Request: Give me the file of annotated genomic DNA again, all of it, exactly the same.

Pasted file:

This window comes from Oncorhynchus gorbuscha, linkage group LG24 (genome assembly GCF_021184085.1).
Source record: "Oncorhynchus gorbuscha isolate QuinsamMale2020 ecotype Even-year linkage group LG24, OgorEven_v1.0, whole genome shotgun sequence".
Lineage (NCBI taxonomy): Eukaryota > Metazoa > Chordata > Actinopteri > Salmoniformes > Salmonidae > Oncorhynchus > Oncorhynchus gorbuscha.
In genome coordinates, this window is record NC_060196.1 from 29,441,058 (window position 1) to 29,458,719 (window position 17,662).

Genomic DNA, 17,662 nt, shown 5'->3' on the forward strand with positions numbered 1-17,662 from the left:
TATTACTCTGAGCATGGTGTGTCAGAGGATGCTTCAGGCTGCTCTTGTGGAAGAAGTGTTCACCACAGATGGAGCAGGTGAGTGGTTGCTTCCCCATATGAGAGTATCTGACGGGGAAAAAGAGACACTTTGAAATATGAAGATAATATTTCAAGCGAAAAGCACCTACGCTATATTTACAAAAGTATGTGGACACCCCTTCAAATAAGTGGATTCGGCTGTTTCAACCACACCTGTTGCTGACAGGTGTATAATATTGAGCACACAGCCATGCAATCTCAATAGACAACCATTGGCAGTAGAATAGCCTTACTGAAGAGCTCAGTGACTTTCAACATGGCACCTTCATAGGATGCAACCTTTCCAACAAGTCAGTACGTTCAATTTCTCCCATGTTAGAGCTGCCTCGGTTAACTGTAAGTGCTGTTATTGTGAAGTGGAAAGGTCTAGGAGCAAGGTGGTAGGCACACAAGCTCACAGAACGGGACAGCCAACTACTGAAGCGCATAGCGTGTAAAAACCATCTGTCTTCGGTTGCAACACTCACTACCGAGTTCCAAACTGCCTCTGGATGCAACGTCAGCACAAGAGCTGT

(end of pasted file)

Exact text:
This window comes from Oncorhynchus gorbuscha, linkage group LG24 (genome assembly GCF_021184085.1).
Source record: "Oncorhynchus gorbuscha isolate QuinsamMale2020 ecotype Even-year linkage group LG24, OgorEven_v1.0, whole genome shotgun sequence".
Lineage (NCBI taxonomy): Eukaryota > Metazoa > Chordata > Actinopteri > Salmoniformes > Salmonidae > Oncorhynchus > Oncorhynchus gorbuscha.
In genome coordinates, this window is record NC_060196.1 from 29,441,058 (window position 1) to 29,458,719 (window position 17,662).

Genomic DNA, 17,662 nt, shown 5'->3' on the forward strand with positions numbered 1-17,662 from the left:
TATTACTCTGAGCATGGTGTGTCAGAGGATGCTTCAGGCTGCTCTTGTGGAAGAAGTGTTCACCACAGATGGAGCAGGTGAGTGGTTGCTTCCCCATATGAGAGTATCTGACGGGGAAAAAGAGACACTTTGAAATATGAAGATAATATTTCAAGCGAAAAGCACCTACGCTATATTTACAAAAGTATGTGGACACCCCTTCAAATAAGTGGATTCGGCTGTTTCAACCACACCTGTTGCTGACAGGTGTATAATATTGAGCACACAGCCATGCAATCTCAATAGACAACCATTGGCAGTAGAATAGCCTTACTGAAGAGCTCAGTGACTTTCAACATGGCACCTTCATAGGATGCAACCTTTCCAACAAGTCAGTACGTTCAATTTCTCCCATGTTAGAGCTGCCTCGGTTAACTGTAAGTGCTGTTATTGTGAAGTGGAAAGGTCTAGGAGCAAGGTGGTAGGCACACAAGCTCACAGAACGGGACAGCCAACTACTGAAGCGCATAGCGTGTAAAAACCATCTGTCTTCGGTTGCAACACTCACTACCGAGTTCCAAACTGCCTCTGGATGCAACGTCAGCACAAGAGCTGT